by Nigel Chin on

When was the last time you greeted the cleaner who cleans your office every day? Or thanked the security guard at your office building for keeping the place safe as you worked?

If you can’t remember, you might not be the only one – but it isn’t a good thing.

As TODAY reported last week, there is a huge divide between the elite and the “invisible” in what has become a class-conscious society in Singapore. The “invisible” – made up of low-wage workers such as cleaners and security guards – are held in scorn by others, often treated like outcasts and are generally ignored by everyone.

At a dialogue session in October, Deputy Prime Minister Mr Tharman Shanmugaratnam suggested that there should be more focus in helping those in their mid-50s and 60s to “work for as long as they wish, to work with dignity, to earn a decent pay”.

In response, Ambassador-at-large Tommy Koh said that the “elite does not show respect for people who work as cleaners, gardeners, petrol station attendants, security personnel” in Singapore. He added: “One of the problems in Singapore is that these low-wage workers are treated as invisible people.”

In the report, Professor Koh stressed that “the poor people of Singapore need … respect from the elite”. Indeed, they deserve appreciation for doing the jobs that most would stay away from.

Here are five simple ways we can show appreciation for the “invisible” class:

Greet them with a smile

The easiest way to make someone feel less invisible is to simply greet them whenever we see them. This can be easily achieved with a simple greeting, like “good morning”. It’s just two words that don’t require much effort to say.

Also, how about a “thank you” for their effort? They’ve kept our desks free from dust, and cleared our trash bins when it’s full. Thanking them would go a long way towards making their day. As much as we like to hear our bosses telling us “well done” when we complete a task, I’m sure cleaners would appreciate a “thank you” for picking up after you.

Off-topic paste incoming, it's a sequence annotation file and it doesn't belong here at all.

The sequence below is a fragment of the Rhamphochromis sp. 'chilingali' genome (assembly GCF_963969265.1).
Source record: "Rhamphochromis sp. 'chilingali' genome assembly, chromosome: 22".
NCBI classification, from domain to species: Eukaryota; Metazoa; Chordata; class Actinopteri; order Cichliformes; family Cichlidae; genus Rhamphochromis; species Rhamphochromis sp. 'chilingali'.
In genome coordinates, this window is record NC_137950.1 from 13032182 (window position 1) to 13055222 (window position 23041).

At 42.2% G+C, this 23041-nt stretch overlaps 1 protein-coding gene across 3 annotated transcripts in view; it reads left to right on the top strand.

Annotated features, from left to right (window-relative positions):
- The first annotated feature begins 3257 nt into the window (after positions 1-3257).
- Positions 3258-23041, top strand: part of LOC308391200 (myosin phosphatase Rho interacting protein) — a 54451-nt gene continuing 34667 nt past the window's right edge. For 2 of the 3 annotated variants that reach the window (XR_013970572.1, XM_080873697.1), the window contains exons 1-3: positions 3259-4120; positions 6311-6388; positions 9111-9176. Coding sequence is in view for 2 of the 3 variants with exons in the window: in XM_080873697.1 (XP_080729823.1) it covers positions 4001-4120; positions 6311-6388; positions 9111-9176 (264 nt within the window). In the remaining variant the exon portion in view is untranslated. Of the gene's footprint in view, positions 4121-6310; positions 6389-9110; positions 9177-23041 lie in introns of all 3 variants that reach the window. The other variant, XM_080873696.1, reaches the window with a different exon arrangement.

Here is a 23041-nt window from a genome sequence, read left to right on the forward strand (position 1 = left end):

Even better, we could ask them how their day is. It shows that we care about them.

Offer to help when you see them struggling

working class, employment, singapore, skm, pride, kindness
Image Source: Flickr / Brian Jeffery Beggerly

While we are struggling at work, we can always approach our colleagues for help. But who can these “invisible” people approach when they need assistance?

Given that most of these workers tend to be those who are older, it is understandable that they would struggle at times. So, how about offering them our help whenever we see them struggling? Such a simple gesture would make them feel that they are appreciated.

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Image Source: Shutterstock / joyfull

The TODAY report mentioned how some cleaners would be given looks of disgust or would be on the receiving end of a tirade when mistakes happen.

Put ourselves in their shoes – how would we feel when we are on the receiving end of such a tirade? How would we like it when someone calls us names?

It isn’t too hard to be more tolerant and show some empathy. Everyone makes mistakes. All we need to do is to smile and let them know it’s all right.

Who knows, we could even help brighten up their day. And ours, too – scientific research suggests that smiling can improve our mood.

Refrain from judging them

Security guard Surjeet Singh told TODAY that in his 20-year career, he had been called names such as “dog”, “idiot” and “bloody fool” for just trying to do his job. His boss added that some even told their children to “study hard, if not, you may become a security guard”.

The fact is, security guards or officers need to study, too. Without qualifications, it is almost impossible to find work as a security officer. They also need to meet licensing conditions set out by authorities as they play an important role as well.

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Image Source: Shutterstock / Nadya Chetah

It takes a certain type of courage and determination to work as a cleaner or security guard, especially with the stigma attached to such jobs. So we should refrain from passing judgment and making unnecessary comments about them.

They are, after all, just trying to make a living.

Show respect and gratitude

There is no better way to make people feel appreciated than by giving them respect, no matter what jobs they do. And one easy way to show our respect is to treat them as equals, as we would a co-worker.

We could always offer to buy the office cleaning aunty a drink, or even try to get to know their birthday and surprising them with a cake, like how you would for a colleague or a friend.

These five simple acts would go a long way towards boosting the morale of the “invisible” class. Best of all, it doesn’t require much effort to carry them out.